Enrica Cavarzan: With friends I have always liked to guess and remember the dates of songs, fashions and objects. Knowing how to locate in space time “an image” of the past is very interesting and has always helped me to understand why we are moving like this today. Every object tells us about the designer who designed it, the material it is made from, in which country it was made. Nowadays a phone or a piece of clothing is made of many elements that converge from different parts of the world. The objects now more than ever reflect a historical period marked by the use of globalised manufacturing.
Marco Zavagno: The fast pace of our times has definitely influenced the production of contemporary design. There is an interesting search for novelty and this has encouraged a very interesting cross-over, that has made design more open to new fields of research, like biology or science for example, demonstrating how this discipline can become a key driver for the new economy.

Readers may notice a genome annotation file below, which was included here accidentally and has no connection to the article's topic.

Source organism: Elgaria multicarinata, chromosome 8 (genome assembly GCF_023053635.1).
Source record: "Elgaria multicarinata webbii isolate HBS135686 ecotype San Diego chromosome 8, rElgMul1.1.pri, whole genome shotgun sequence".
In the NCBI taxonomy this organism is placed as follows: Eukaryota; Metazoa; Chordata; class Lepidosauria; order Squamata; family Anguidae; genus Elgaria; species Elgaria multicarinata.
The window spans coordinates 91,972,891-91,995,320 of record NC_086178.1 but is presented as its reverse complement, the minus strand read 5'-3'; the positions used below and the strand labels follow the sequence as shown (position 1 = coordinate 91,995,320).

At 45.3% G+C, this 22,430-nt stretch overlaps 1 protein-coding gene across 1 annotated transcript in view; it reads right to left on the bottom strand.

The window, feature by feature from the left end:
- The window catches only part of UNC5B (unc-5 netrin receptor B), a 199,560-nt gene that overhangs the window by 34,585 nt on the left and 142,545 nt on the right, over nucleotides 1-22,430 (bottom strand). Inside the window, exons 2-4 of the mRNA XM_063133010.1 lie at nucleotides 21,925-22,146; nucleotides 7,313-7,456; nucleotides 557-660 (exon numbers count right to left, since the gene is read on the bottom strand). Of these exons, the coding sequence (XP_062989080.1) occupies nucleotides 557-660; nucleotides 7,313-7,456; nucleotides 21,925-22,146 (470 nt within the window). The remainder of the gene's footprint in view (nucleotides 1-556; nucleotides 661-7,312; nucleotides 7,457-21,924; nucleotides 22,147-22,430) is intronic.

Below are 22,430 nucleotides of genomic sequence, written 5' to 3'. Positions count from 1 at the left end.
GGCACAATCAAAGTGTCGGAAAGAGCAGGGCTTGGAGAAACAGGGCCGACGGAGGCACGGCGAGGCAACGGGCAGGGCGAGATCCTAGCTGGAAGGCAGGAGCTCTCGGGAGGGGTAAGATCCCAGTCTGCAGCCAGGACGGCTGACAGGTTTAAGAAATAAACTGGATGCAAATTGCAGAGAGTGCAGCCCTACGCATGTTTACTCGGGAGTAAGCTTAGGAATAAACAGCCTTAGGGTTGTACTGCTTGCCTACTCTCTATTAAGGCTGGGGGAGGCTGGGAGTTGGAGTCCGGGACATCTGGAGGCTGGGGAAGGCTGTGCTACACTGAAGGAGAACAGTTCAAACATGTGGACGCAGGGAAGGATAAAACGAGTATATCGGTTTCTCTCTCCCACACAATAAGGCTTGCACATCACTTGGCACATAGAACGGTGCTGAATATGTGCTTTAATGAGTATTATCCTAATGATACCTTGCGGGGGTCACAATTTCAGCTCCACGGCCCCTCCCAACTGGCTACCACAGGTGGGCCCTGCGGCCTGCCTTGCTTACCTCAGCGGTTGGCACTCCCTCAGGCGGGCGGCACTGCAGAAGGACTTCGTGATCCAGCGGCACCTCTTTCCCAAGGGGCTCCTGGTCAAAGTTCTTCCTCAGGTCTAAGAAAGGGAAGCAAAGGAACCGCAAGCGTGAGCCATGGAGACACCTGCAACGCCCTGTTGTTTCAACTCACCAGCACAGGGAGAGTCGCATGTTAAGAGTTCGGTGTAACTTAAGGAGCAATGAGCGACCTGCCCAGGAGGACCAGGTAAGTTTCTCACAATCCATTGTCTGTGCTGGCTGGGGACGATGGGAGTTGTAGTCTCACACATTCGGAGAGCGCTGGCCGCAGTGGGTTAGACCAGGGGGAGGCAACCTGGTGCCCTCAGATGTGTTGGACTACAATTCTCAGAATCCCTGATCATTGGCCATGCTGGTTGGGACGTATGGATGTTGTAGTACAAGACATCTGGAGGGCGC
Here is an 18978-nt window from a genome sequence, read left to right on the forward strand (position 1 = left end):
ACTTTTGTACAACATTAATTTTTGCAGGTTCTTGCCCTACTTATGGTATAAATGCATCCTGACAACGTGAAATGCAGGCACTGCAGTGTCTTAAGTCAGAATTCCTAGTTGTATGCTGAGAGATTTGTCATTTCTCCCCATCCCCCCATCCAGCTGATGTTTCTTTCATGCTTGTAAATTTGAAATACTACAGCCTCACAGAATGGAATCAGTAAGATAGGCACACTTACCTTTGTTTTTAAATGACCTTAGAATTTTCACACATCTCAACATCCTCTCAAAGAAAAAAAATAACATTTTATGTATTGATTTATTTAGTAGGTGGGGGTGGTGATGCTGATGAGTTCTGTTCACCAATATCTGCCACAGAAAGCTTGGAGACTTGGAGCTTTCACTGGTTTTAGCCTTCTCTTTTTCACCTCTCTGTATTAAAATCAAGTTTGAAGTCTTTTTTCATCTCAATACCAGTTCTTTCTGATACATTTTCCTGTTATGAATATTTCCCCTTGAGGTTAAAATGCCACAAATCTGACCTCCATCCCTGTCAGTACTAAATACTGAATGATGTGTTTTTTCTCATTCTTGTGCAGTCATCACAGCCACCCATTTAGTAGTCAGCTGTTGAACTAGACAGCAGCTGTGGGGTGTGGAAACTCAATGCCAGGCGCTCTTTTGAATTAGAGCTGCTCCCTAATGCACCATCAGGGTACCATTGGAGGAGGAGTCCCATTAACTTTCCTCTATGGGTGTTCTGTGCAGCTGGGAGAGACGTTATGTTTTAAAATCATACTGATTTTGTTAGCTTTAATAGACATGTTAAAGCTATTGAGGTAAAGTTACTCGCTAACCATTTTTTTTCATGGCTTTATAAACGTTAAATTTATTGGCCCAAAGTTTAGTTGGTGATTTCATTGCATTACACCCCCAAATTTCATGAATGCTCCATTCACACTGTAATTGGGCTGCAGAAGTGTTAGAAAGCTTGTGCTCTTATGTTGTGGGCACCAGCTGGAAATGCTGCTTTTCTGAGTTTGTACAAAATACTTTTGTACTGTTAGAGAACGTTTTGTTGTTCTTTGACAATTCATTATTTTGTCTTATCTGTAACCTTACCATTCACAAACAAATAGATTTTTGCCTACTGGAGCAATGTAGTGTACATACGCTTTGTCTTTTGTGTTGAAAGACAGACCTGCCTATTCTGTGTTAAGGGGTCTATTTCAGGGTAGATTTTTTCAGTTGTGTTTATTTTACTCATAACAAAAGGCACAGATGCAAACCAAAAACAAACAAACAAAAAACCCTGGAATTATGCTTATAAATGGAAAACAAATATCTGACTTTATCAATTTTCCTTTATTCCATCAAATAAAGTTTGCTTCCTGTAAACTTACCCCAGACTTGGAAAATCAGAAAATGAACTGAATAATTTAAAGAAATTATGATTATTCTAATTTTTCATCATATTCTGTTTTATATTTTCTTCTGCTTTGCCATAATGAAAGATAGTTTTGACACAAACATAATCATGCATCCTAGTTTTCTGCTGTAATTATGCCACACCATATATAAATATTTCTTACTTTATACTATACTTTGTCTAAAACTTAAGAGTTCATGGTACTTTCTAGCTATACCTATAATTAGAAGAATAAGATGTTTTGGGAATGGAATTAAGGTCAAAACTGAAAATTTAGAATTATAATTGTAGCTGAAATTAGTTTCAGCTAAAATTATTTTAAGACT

Maria Cristina Didero: The word minusiere means fine wood-carving, the more detailed work as opposed to woodworking done by the master carpenter. How much is the historic context in which an object is born able to influence a design?
Zaven: In the case of minusieria a great deal, because the production of objects, doors, ceilings, bookcases and private rooms inside the most beautiful palazzos in Turin were done in a baroque style of the French courts of the 1700s. Also today the context is very important because it is also linked to the technology of production that is evolving much more rapidly.
Maria Cristina Didero: Wood, as an iconic material, has a particular attraction for you?